Start moving for fun and fitness
Hitting the track or jumping on the treadmill is a great way to get in shape. If you’re not already a runner, however, starting to run may seem intimidating.
Start with a slow jog
Instead of racing a 5K for your first run, Dr. Fellow recommends starting out slow and light or easy—perhaps at 10 percent of your capacity for 10 minutes—to prevent injury and excessive soreness. Every 10 days or so, increase the distance and/or speed you run by 10 percent. Run only one to three days per week to start out, and build up to your goals over time. The goal is to keep running, not just run one race.
Starting out on softer surfaces (like a treadmill or track) instead of pavement can also prevent strain or injury to new runners.
Get the right running gear
“You may run differently than you walk or stand,” notes Dr. Fellow. “One of the best ways to see what your feet are doing is to have someone record you running from the front, sides and back. Take time to really look at your posture, alignment and what your feet and body are doing during your stride.” There are also several running stores that offer running shoe evaluations, although you may not be able to rely on 100% accuracy. If you notice any increased pain or discomfort after you have been running for a while, have your stride reevaluated.
Once you know how your foot is striking the ground, you can get the right shoes to meet your stride. Change running shoes every three months or 300 miles; the cushioning breaks down over time.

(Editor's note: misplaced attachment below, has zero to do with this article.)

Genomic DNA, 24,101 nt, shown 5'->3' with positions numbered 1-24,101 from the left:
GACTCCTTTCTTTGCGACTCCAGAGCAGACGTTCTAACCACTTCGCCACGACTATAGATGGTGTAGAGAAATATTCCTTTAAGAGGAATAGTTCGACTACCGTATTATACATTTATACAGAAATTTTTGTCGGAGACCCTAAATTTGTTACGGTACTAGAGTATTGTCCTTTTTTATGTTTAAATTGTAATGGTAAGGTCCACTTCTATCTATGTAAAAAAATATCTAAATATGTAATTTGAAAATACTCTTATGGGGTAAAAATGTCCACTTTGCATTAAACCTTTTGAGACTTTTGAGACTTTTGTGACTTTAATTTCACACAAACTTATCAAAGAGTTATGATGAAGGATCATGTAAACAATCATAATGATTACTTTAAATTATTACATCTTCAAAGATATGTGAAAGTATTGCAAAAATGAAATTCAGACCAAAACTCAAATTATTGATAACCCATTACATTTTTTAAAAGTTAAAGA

Preventing orthopedic injury
“One of the biggest mistakes people make is that they don’t stretch or vary their workouts,” says Dr. Fellow. “I recommend a balanced approach and low-impact activities like cross training, biking, elliptical training or swimming. Runners, like all athletes, need to customize their stretches.” He added, “Think and do two or three: front and back, right and left or other tandems.”
Soreness can accompany any physical activity, but think twice if it persists or worsens for more than a couple of days or limits your activities. To reduce pain or soreness, stretch before, during and after a run. Ice your muscles after strenuous activities, and/or try applying heat even before running. Warm up and cool down the pace also. Taking an anti-inflammatory, like naproxen or ibuprofen, can also help reduce pain and minor swelling. Know how and when to use each of the above “tools” properly.
If pain goes beyond typical post-workout soreness, causes dysfunction, limping, or causes other pains, it is time to call your doctor.
Find a sports medicine physician
If you haven’t exercised in a while or have a chronic condition that makes it challenging to workout, talk to a physician about your fitness goals. If you need help finding a doctor, call 1-800-SCRIPPS (1-800-727-4777) to talk one of our physician referral specialists.
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